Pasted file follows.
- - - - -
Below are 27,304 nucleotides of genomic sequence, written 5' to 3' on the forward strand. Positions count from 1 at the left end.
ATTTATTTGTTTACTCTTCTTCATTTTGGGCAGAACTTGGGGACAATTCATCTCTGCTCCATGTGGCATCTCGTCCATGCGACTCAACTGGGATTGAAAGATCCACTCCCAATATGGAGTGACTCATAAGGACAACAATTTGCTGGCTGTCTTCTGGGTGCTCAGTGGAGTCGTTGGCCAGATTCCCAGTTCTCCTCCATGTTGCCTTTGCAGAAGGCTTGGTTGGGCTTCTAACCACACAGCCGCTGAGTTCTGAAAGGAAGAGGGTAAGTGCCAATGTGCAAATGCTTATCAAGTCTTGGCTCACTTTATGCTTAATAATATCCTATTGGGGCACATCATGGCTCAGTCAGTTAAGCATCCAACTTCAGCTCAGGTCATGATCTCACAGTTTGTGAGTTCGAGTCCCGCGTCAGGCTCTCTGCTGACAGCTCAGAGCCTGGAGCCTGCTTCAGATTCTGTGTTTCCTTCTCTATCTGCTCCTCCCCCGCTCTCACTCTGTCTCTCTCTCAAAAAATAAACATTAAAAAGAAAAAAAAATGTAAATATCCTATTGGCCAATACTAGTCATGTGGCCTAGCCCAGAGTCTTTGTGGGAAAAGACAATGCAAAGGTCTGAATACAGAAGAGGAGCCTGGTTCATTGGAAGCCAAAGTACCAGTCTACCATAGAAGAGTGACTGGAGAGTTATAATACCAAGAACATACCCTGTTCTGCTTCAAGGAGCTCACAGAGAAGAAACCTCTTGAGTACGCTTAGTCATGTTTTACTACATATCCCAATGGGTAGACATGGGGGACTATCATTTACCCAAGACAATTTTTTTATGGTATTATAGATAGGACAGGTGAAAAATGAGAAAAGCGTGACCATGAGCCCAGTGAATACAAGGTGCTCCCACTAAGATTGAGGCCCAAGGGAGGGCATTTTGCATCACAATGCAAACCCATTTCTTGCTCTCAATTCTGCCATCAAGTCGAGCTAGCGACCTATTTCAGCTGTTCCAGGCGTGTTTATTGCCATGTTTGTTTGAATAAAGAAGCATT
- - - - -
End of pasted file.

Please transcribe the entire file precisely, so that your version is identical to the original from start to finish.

Below are 27,304 nucleotides of genomic sequence, written 5' to 3' on the forward strand. Positions count from 1 at the left end.
ATTTATTTGTTTACTCTTCTTCATTTTGGGCAGAACTTGGGGACAATTCATCTCTGCTCCATGTGGCATCTCGTCCATGCGACTCAACTGGGATTGAAAGATCCACTCCCAATATGGAGTGACTCATAAGGACAACAATTTGCTGGCTGTCTTCTGGGTGCTCAGTGGAGTCGTTGGCCAGATTCCCAGTTCTCCTCCATGTTGCCTTTGCAGAAGGCTTGGTTGGGCTTCTAACCACACAGCCGCTGAGTTCTGAAAGGAAGAGGGTAAGTGCCAATGTGCAAATGCTTATCAAGTCTTGGCTCACTTTATGCTTAATAATATCCTATTGGGGCACATCATGGCTCAGTCAGTTAAGCATCCAACTTCAGCTCAGGTCATGATCTCACAGTTTGTGAGTTCGAGTCCCGCGTCAGGCTCTCTGCTGACAGCTCAGAGCCTGGAGCCTGCTTCAGATTCTGTGTTTCCTTCTCTATCTGCTCCTCCCCCGCTCTCACTCTGTCTCTCTCTCAAAAAATAAACATTAAAAAGAAAAAAAAATGTAAATATCCTATTGGCCAATACTAGTCATGTGGCCTAGCCCAGAGTCTTTGTGGGAAAAGACAATGCAAAGGTCTGAATACAGAAGAGGAGCCTGGTTCATTGGAAGCCAAAGTACCAGTCTACCATAGAAGAGTGACTGGAGAGTTATAATACCAAGAACATACCCTGTTCTGCTTCAAGGAGCTCACAGAGAAGAAACCTCTTGAGTACGCTTAGTCATGTTTTACTACATATCCCAATGGGTAGACATGGGGGACTATCATTTACCCAAGACAATTTTTTTATGGTATTATAGATAGGACAGGTGAAAAATGAGAAAAGCGTGACCATGAGCCCAGTGAATACAAGGTGCTCCCACTAAGATTGAGGCCCAAGGGAGGGCATTTTGCATCACAATGCAAACCCATTTCTTGCTCTCAATTCTGCCATCAAGTCGAGCTAGCGACCTATTTCAGCTGTTCCAGGCGTGTTTATTGCCATGTTTGTTTGAATAAAGAAGCATT